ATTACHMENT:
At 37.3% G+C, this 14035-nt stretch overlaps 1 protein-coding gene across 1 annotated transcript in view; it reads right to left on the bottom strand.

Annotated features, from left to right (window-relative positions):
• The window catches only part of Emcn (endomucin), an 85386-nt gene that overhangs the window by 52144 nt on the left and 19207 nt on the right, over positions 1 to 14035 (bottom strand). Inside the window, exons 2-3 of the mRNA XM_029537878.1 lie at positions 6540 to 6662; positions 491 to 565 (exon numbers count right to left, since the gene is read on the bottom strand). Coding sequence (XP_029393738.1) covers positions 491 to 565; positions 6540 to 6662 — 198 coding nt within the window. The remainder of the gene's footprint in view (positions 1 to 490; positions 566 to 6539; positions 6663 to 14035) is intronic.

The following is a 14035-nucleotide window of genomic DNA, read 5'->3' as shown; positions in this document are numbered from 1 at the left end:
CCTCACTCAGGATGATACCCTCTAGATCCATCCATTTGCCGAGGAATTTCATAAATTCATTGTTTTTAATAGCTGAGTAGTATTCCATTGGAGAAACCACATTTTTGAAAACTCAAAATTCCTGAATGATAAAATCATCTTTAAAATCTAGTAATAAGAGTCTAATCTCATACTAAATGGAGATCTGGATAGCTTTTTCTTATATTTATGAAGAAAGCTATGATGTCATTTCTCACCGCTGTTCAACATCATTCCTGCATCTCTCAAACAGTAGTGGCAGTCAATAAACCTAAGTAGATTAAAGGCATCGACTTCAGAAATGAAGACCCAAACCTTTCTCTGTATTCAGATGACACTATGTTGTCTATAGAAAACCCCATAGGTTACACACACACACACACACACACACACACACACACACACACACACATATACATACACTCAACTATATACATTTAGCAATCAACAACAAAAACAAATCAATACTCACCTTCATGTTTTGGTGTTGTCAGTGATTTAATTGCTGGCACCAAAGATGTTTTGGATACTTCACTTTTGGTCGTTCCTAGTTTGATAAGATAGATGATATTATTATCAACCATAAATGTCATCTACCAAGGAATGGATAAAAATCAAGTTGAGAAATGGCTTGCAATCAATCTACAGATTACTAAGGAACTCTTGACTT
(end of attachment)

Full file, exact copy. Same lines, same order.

At 37.3% G+C, this 14035-nt stretch overlaps 1 protein-coding gene across 1 annotated transcript in view; it reads right to left on the bottom strand.

Annotated features, from left to right (window-relative positions):
• The window catches only part of Emcn (endomucin), an 85386-nt gene that overhangs the window by 52144 nt on the left and 19207 nt on the right, over positions 1 to 14035 (bottom strand). Inside the window, exons 2-3 of the mRNA XM_029537878.1 lie at positions 6540 to 6662; positions 491 to 565 (exon numbers count right to left, since the gene is read on the bottom strand). Coding sequence (XP_029393738.1) covers positions 491 to 565; positions 6540 to 6662 — 198 coding nt within the window. The remainder of the gene's footprint in view (positions 1 to 490; positions 566 to 6539; positions 6663 to 14035) is intronic.

The following is a 14035-nucleotide window of genomic DNA, read 5'->3' as shown; positions in this document are numbered from 1 at the left end:
CCTCACTCAGGATGATACCCTCTAGATCCATCCATTTGCCGAGGAATTTCATAAATTCATTGTTTTTAATAGCTGAGTAGTATTCCATTGGAGAAACCACATTTTTGAAAACTCAAAATTCCTGAATGATAAAATCATCTTTAAAATCTAGTAATAAGAGTCTAATCTCATACTAAATGGAGATCTGGATAGCTTTTTCTTATATTTATGAAGAAAGCTATGATGTCATTTCTCACCGCTGTTCAACATCATTCCTGCATCTCTCAAACAGTAGTGGCAGTCAATAAACCTAAGTAGATTAAAGGCATCGACTTCAGAAATGAAGACCCAAACCTTTCTCTGTATTCAGATGACACTATGTTGTCTATAGAAAACCCCATAGGTTACACACACACACACACACACACACACACACACACACACACACACATATACATACACTCAACTATATACATTTAGCAATCAACAACAAAAACAAATCAATACTCACCTTCATGTTTTGGTGTTGTCAGTGATTTAATTGCTGGCACCAAAGATGTTTTGGATACTTCACTTTTGGTCGTTCCTAGTTTGATAAGATAGATGATATTATTATCAACCATAAATGTCATCTACCAAGGAATGGATAAAAATCAAGTTGAGAAATGGCTTGCAATCAATCTACAGATTACTAAGGAACTCTTGACTT